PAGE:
Just some thoughts on the comments so far. Good discussion with good points raised and good questions to push the discussion. Yes, I do relate speed, timing, focus, calmness,etc. as “spontaneous reaction to stimulous”. This concept arises from the ancient philosophy of “wei -wu- wei” or “thought-no-thought”  and “action from non-action” and “thing -no-thing”. Faced with an opponent that has demonstrated beyond any reasonable doubt that their intention is to do us harm, our first “action from non-action” is to mentally put ourselves in a “warrior mindset”. That is, calm, focussed, relaxed, poised in readyness like a drawn bow. This mindset , largely achieved through a combination of training and meditation, is our first “spontaneous reaction to stimulous”. It too is done without concious thought…when presented with the situation of the opponent we enter the prepatory mindset with “no-thought”. We do this without thought as we are already and always “there”. ” There ” implies our normal state of acute awareness, also a result of training and meditation. What we are “being” is shifting from a “normal” level of awareness, to an extremely acute and focussed place of awareness, i.e. all of our focus on ” the little play” that is being played by the opponent and ourselves. In this mental place there is no action, there is no reaction, there simply is being in a place of ultimate immediacy. The opponent presents us with opportunity merely by his physical affect. Regardless of whether he is moving or standing still, opportunity is fully present. We can wait for him to move and then we counter and strike, or we do not wait and move first with our attack. Either movement should be fluid and seemless, a “spontaneous” movement that brings the confrontation to a swift and certain outcome in our favor. This “fluid and seemless” movement – an expression of concept demonstrated through the technique utilized – cannot be described as “block-counter-attack” nor “attack”. The fluidness and seemlessness, the ” oneness of the movement executed in the total present of the moment” eradicates any notion of separateness between “defense” and “offense”. Ultimately, there is no such difference, so in ultimate expression of technique there is no “defense / offense”, there is just the “isness” of the moment…we are in total and complete harmony with the opponent.  This concept leads one to understand that ultimately, there is no ” I ” there is no ” opponent “, there is just the being of the expression of concept through technique in the total present of the moment…” total being in complete isness “. Think on this and discuss. I will post comments when I approve them as events of the day permit.   Tzai-Jin…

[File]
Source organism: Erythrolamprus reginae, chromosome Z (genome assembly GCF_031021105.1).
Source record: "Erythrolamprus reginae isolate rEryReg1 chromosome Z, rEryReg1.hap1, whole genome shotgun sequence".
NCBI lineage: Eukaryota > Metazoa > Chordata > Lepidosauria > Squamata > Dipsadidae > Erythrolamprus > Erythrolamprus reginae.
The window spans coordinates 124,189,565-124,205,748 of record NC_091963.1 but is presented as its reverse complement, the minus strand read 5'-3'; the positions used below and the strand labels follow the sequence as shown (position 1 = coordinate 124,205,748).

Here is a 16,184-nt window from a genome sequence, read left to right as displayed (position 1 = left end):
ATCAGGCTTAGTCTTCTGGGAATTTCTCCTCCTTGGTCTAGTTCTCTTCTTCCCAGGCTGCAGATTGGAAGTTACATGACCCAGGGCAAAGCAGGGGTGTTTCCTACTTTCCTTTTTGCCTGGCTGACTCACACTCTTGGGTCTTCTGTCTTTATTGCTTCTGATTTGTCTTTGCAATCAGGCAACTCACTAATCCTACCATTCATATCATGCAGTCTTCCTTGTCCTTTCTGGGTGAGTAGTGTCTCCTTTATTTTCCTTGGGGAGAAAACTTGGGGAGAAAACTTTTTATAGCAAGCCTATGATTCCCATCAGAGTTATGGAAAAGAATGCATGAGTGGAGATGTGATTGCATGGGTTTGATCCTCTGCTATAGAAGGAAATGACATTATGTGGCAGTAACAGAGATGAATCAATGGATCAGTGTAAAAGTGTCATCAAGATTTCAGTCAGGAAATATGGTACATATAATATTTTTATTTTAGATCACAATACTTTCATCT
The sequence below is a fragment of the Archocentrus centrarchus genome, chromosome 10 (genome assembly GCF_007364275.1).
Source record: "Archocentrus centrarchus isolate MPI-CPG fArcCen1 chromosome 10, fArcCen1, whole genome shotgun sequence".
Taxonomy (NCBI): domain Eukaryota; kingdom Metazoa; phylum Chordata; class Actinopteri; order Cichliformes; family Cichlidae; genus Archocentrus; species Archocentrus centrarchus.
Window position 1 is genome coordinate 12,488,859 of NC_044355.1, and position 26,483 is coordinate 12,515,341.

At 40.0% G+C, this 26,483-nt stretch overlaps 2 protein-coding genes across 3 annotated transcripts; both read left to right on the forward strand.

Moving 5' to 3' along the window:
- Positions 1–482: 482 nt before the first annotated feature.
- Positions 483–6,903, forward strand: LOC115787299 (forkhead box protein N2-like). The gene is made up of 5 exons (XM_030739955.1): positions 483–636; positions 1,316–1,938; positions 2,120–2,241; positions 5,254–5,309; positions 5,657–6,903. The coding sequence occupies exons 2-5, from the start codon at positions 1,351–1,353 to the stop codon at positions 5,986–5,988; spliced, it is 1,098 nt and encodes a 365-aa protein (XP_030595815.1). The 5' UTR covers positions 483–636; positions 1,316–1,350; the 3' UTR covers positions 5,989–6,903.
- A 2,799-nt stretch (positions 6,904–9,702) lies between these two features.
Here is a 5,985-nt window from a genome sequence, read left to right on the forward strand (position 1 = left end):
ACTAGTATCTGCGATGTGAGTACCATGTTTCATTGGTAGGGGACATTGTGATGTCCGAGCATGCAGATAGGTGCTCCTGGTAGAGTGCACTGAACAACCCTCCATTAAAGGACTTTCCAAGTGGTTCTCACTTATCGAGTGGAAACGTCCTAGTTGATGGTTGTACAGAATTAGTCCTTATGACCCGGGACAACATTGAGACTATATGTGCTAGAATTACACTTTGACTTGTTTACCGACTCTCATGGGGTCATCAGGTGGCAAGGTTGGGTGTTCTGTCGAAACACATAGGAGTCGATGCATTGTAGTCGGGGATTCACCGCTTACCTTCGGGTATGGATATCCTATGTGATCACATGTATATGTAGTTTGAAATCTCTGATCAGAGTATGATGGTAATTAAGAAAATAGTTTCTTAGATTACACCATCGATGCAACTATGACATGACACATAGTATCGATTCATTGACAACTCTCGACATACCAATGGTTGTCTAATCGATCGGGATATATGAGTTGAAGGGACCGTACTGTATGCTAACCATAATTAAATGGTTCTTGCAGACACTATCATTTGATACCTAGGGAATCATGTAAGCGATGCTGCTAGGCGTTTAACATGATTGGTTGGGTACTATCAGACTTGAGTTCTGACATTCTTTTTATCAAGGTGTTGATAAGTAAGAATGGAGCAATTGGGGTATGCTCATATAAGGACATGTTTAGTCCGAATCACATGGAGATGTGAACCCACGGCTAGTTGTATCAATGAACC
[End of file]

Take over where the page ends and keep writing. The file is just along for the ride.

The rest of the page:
Updates from GrandMaster Cook

Hello. Well, I think I’m getting a handle on this blogging stuff. I’ve spent some time going through the various pages of wordpress. It seems that I must monitor comments and approve them before the option to view comments is allowed by anyone visiting the blog. This does in a way protect me from someone who does not even know me or has ever met me to claim to know me or to have been a student or to do such a thing as use profanity in their comment ( anyone doing so will be deleted by me). So, I will get in the habit of checking for comments each morning and approving them. Good to see what was said so far on my first topic. You guys can now all read what has been said and continue to comment if you choose. You too must check in often to see the posted comments. To the Kendo practitioner – welcome. I shall say this to you…whether utilizing a weapon or utilizing empty hands, the concepts of Speed and Timing, separately or versus apply. All is the same.


Good day from Grandmaster Cook

Hello to all fellow martial artists. This is my first post on my new blog. What I would like this thing to be is more of a discussion forum on Kung fu and other martial arts. I would like to “throw out a topic”  relating to the martial arts, give some of my thoughts on the subject, then leave the blog open for discussion. My first subject is speed versus timing. Speed and timing are two very different things,especially in Kung Fu or any other martial art. To be fast is great, but one must always keep in mind that “fast” is just an idea. Speed must be relative to the opponent. This is Timing. I may move a block slow or fast, yet if it arrives in time to block or redirect the strike being thrown at me my movement has been successful. I may move a block into position with less speed if I see the strike coming early because the opponent “gave himself away”  by too obviously telegraphing his attack. I may move a block into postion with great speed if the opponent is very tricky and I only see his well disguised attack at the last possible moment. In both instances Timing is what allows success. Think on this concept. Remember always though that the best block there is is to not be there. This applies to much beyond the physical.

August 2009